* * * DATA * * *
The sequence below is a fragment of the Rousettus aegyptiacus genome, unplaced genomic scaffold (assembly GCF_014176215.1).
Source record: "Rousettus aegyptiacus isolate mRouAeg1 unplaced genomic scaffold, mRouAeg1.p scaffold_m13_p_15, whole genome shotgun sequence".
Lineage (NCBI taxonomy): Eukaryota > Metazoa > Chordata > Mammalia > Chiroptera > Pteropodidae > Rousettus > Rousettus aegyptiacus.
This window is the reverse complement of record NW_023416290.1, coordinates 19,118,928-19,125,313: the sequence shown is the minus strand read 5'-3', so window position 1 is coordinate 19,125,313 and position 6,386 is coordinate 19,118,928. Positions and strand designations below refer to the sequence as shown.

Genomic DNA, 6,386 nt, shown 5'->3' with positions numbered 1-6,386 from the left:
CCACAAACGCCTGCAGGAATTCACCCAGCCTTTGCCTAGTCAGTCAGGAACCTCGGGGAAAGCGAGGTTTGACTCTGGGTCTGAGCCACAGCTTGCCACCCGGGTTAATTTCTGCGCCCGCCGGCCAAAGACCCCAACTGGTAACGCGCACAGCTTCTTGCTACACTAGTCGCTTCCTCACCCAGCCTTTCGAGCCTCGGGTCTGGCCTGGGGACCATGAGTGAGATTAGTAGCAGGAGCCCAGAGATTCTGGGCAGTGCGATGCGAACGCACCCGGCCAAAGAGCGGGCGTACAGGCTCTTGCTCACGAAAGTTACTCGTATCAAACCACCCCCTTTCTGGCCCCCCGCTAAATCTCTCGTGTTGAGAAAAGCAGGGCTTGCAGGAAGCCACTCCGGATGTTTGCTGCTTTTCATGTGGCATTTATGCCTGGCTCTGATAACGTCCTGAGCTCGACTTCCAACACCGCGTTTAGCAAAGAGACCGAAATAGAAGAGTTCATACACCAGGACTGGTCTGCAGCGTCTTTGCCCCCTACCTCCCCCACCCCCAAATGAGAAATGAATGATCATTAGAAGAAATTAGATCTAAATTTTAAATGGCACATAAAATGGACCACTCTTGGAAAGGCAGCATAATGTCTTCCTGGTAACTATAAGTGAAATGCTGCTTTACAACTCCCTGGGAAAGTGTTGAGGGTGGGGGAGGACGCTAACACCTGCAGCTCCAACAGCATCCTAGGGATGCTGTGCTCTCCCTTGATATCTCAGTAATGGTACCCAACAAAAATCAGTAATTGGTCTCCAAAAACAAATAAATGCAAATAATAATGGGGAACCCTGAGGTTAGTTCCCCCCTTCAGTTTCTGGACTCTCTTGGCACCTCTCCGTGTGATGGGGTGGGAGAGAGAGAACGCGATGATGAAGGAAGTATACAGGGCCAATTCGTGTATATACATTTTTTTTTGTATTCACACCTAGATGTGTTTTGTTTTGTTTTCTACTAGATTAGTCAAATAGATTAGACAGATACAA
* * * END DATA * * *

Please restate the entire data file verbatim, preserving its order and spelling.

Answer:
The sequence below is a fragment of the Rousettus aegyptiacus genome, unplaced genomic scaffold (assembly GCF_014176215.1).
Source record: "Rousettus aegyptiacus isolate mRouAeg1 unplaced genomic scaffold, mRouAeg1.p scaffold_m13_p_15, whole genome shotgun sequence".
Lineage (NCBI taxonomy): Eukaryota > Metazoa > Chordata > Mammalia > Chiroptera > Pteropodidae > Rousettus > Rousettus aegyptiacus.
This window is the reverse complement of record NW_023416290.1, coordinates 19,118,928-19,125,313: the sequence shown is the minus strand read 5'-3', so window position 1 is coordinate 19,125,313 and position 6,386 is coordinate 19,118,928. Positions and strand designations below refer to the sequence as shown.

Genomic DNA, 6,386 nt, shown 5'->3' with positions numbered 1-6,386 from the left:
CCACAAACGCCTGCAGGAATTCACCCAGCCTTTGCCTAGTCAGTCAGGAACCTCGGGGAAAGCGAGGTTTGACTCTGGGTCTGAGCCACAGCTTGCCACCCGGGTTAATTTCTGCGCCCGCCGGCCAAAGACCCCAACTGGTAACGCGCACAGCTTCTTGCTACACTAGTCGCTTCCTCACCCAGCCTTTCGAGCCTCGGGTCTGGCCTGGGGACCATGAGTGAGATTAGTAGCAGGAGCCCAGAGATTCTGGGCAGTGCGATGCGAACGCACCCGGCCAAAGAGCGGGCGTACAGGCTCTTGCTCACGAAAGTTACTCGTATCAAACCACCCCCTTTCTGGCCCCCCGCTAAATCTCTCGTGTTGAGAAAAGCAGGGCTTGCAGGAAGCCACTCCGGATGTTTGCTGCTTTTCATGTGGCATTTATGCCTGGCTCTGATAACGTCCTGAGCTCGACTTCCAACACCGCGTTTAGCAAAGAGACCGAAATAGAAGAGTTCATACACCAGGACTGGTCTGCAGCGTCTTTGCCCCCTACCTCCCCCACCCCCAAATGAGAAATGAATGATCATTAGAAGAAATTAGATCTAAATTTTAAATGGCACATAAAATGGACCACTCTTGGAAAGGCAGCATAATGTCTTCCTGGTAACTATAAGTGAAATGCTGCTTTACAACTCCCTGGGAAAGTGTTGAGGGTGGGGGAGGACGCTAACACCTGCAGCTCCAACAGCATCCTAGGGATGCTGTGCTCTCCCTTGATATCTCAGTAATGGTACCCAACAAAAATCAGTAATTGGTCTCCAAAAACAAATAAATGCAAATAATAATGGGGAACCCTGAGGTTAGTTCCCCCCTTCAGTTTCTGGACTCTCTTGGCACCTCTCCGTGTGATGGGGTGGGAGAGAGAGAACGCGATGATGAAGGAAGTATACAGGGCCAATTCGTGTATATACATTTTTTTTTGTATTCACACCTAGATGTGTTTTGTTTTGTTTTCTACTAGATTAGTCAAATAGATTAGACAGATACAA